“Only modern refineries can switch to a different type of crude oil easily,” said Lydia Powell, an energy analyst with the Observer Research Foundation in New Delhi.

“The refineries that import from Iran are state-owned and quite old. They are designed only to refine certain types of crude oil, and they operate on razor-thin margins that make them reliant on the long-term cost discounts they get from Iran.

“This idea of shifting to another source is very easy to say, but economically it’s very difficult.”

Then there are the wider strategic concerns about isolating Iran, particularly when it comes to stabilising Afghanistan in the wake of a possible US withdrawal in 2014.

“All of our development aid into Afghanistan comes through Iran’s Chabahar port since we are unable to use entry points in Pakistan,” said Ramesh Chopra, a former head of military intelligence for the Indian Army.

“We are not going to have peace in Afghanistan without having peace with Iran.”

Despite the deep ties, analysts say Iran’s involvement cannot be entirely ruled out, particularly after Thai authorities said yesterday that a man, possibly of Iranian origin, blew his legs off while carrying a bomb through Bangkok.

“It’s not beyond the Iranians to take such political risk,” said Shashank Joshi, a fellow with the Royal United Services Institute in London.

“It’s also possible that India was one of the few countries where they found a sufficiently permissive environment and willing local proxies to conduct such an attack.”

It is possible that a low-level member of Iran’s Revolutionary Guards could have exceeded his authority in sanctioning such a politically sensitive operation, he added.

“We should also remain open to the idea that this was a local or Pakistani group, acting autonomously or perhaps to garner international attention and patronage.”

Meanwhile, the intended victim of the attack, 42-year-old Tal Yehoshua-Koren underwent surgery to remove shrapnel from near her spine and was in critical, but stable condition Tuesday morning. The other three victims received only minor injuries.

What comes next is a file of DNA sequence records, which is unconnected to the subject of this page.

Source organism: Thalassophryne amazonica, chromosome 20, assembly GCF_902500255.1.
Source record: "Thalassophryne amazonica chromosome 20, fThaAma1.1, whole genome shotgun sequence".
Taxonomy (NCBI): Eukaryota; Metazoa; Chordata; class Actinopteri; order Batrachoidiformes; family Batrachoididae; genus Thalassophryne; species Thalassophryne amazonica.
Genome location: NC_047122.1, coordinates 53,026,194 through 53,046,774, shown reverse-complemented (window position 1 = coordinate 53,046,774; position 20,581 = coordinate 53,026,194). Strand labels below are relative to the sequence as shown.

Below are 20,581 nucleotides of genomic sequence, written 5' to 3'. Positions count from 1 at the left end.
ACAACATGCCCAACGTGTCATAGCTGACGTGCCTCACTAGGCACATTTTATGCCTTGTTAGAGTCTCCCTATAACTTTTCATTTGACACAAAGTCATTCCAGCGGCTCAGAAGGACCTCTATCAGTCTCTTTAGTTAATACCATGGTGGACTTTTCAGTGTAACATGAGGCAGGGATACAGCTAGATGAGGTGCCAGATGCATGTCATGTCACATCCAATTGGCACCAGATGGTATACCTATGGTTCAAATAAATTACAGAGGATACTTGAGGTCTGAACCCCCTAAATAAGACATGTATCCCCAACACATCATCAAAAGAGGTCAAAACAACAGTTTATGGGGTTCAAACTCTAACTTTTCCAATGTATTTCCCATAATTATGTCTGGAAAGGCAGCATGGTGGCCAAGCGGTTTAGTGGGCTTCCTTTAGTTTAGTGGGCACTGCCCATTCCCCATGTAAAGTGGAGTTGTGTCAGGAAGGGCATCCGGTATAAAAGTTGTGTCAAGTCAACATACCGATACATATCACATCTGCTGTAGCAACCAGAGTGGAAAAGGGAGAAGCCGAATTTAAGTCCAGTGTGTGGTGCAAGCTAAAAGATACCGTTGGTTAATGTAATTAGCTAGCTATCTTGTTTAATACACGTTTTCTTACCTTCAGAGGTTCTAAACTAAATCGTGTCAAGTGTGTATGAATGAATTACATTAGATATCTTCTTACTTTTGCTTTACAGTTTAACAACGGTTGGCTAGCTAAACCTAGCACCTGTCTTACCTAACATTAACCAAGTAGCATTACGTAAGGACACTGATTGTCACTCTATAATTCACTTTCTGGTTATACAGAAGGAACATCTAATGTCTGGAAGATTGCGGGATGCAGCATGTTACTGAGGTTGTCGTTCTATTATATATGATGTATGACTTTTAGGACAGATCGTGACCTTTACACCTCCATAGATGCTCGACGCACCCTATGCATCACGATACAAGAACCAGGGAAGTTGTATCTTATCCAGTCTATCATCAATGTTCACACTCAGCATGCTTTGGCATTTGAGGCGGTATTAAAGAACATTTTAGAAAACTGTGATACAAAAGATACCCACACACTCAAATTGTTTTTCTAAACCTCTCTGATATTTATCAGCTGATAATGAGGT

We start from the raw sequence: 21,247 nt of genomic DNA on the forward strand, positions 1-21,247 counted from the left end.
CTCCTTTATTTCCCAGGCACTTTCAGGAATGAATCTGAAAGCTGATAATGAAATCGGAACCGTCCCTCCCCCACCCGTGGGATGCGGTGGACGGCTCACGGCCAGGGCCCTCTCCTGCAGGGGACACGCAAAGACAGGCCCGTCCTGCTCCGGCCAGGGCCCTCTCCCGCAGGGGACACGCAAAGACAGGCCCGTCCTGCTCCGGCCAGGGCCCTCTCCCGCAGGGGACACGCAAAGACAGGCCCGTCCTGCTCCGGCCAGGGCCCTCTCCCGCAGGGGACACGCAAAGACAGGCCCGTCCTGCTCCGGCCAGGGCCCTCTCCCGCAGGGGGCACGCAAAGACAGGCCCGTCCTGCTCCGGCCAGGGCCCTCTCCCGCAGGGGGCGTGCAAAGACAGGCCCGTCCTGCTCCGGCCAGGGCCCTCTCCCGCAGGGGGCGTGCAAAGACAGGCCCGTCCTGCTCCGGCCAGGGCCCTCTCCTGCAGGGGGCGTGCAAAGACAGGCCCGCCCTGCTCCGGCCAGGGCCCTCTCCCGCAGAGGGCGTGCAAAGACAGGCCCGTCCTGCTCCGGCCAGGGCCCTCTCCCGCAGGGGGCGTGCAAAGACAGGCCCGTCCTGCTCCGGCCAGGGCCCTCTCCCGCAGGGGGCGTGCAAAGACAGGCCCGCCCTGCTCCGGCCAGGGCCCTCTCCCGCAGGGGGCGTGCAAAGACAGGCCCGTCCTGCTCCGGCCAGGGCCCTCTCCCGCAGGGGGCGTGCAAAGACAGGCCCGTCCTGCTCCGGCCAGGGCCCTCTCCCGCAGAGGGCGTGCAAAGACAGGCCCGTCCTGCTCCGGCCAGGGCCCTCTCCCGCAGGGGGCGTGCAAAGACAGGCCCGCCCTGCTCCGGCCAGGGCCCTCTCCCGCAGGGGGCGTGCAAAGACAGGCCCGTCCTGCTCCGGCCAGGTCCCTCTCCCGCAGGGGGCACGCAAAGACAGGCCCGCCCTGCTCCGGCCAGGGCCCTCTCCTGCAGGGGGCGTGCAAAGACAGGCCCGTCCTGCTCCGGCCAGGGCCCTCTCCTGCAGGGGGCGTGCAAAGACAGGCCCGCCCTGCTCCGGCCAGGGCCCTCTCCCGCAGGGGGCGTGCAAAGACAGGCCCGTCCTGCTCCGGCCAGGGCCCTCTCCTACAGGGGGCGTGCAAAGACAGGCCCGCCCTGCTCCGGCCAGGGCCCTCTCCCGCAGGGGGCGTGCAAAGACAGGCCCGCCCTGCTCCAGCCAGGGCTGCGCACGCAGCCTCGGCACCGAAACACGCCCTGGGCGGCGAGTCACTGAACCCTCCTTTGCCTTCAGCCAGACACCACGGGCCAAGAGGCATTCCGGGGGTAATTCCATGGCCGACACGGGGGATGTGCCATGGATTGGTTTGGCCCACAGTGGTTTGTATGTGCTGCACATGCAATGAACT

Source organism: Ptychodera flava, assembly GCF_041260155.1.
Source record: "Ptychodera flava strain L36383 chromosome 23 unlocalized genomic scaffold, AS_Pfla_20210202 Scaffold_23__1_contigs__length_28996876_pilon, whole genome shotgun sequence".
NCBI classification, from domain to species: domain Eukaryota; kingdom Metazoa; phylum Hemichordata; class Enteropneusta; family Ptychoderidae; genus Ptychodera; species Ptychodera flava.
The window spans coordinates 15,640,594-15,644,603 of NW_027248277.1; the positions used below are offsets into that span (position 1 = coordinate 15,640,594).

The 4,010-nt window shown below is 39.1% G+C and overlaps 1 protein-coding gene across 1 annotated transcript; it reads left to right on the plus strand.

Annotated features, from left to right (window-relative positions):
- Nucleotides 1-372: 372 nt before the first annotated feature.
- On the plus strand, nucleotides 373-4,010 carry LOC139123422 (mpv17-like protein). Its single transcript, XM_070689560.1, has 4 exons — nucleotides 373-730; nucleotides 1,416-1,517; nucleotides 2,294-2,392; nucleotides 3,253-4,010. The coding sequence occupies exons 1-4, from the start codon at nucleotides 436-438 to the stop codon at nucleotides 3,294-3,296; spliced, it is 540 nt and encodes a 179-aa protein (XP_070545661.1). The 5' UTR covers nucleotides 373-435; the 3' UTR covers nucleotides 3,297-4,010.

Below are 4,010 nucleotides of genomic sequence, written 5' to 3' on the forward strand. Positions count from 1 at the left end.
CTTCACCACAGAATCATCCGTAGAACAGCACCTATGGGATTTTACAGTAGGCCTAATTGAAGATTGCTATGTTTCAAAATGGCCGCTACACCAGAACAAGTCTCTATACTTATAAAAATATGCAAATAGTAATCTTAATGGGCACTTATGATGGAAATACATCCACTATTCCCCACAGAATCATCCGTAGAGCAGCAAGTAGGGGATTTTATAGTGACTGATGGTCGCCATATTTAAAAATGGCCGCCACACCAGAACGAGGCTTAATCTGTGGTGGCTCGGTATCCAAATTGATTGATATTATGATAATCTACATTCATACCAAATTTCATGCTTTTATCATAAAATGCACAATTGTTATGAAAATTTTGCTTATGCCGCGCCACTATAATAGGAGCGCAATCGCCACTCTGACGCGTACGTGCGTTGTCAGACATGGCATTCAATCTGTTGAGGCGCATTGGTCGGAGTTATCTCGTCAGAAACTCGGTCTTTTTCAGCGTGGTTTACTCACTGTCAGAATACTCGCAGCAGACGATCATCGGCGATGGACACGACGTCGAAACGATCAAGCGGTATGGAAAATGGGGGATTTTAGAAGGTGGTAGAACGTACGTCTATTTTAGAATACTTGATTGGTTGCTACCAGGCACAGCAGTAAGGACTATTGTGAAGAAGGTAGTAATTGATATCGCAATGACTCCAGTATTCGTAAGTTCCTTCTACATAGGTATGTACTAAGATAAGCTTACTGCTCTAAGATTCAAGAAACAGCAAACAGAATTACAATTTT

The Indian government has refrained from pinning blame on any group, saying only that the attacker was clearly “well-trained”.

A spokesman for the external affairs ministry added that India “does not support Iran’s quest for anything beyond peaceful nuclear energy”, but believes the right approach to the issue is through negotiations under the aegis of the International Atomic Energy Agency.

Follow The National’s South Asia coverage here.

The Driest Pond in India

A local NGO uses songs and plays to educate villagers about the importance of voting.

From The National, Feb. 12 2012:

BANDA DISTRICT, INDIA // A few years ago, in the bandit-ridden badlands of Uttar Pradesh, in India’s northern Hindi “cow belt”, local officials decided to build a pond.

It seemed like a smart idea.

This region of Bundelkhand is one of the most wretchedly undeveloped and drought-prone in the entire country.

The pond meant several weeks’ paid work for the locals and the promise of water for crops and livestock.

Unfortunately, no one in the administration had bothered to check if the ground could actually hold any water.

It couldn’t.

Nor did any water bubble up from the well dug in the centre of the pond.

They built another pond a few minutes down the road.

That didn’t hold any water, either.

Today, they are just two large holes in the ground, absurd and tragic memorials to the lack of care and interest that officials give to some of India’s poorest and most desperate.

“It’s useless,” said Daya Ram, a 42-year-old farmer staring through the locked fence that now guards one of the empty ponds.

“They should just fill it up again.”

Bundelkhand – which hopes to become a separate state soon – is a major battleground in the state elections being held this month in phases across Uttar Pradesh. It is India’s heartland state, it most populous, with more people than the UK, France and Germany combined.

Besides the empty ponds, there are more government failures to be found a few minutes further down the bumpy dirt-track, in the village of Chandpura.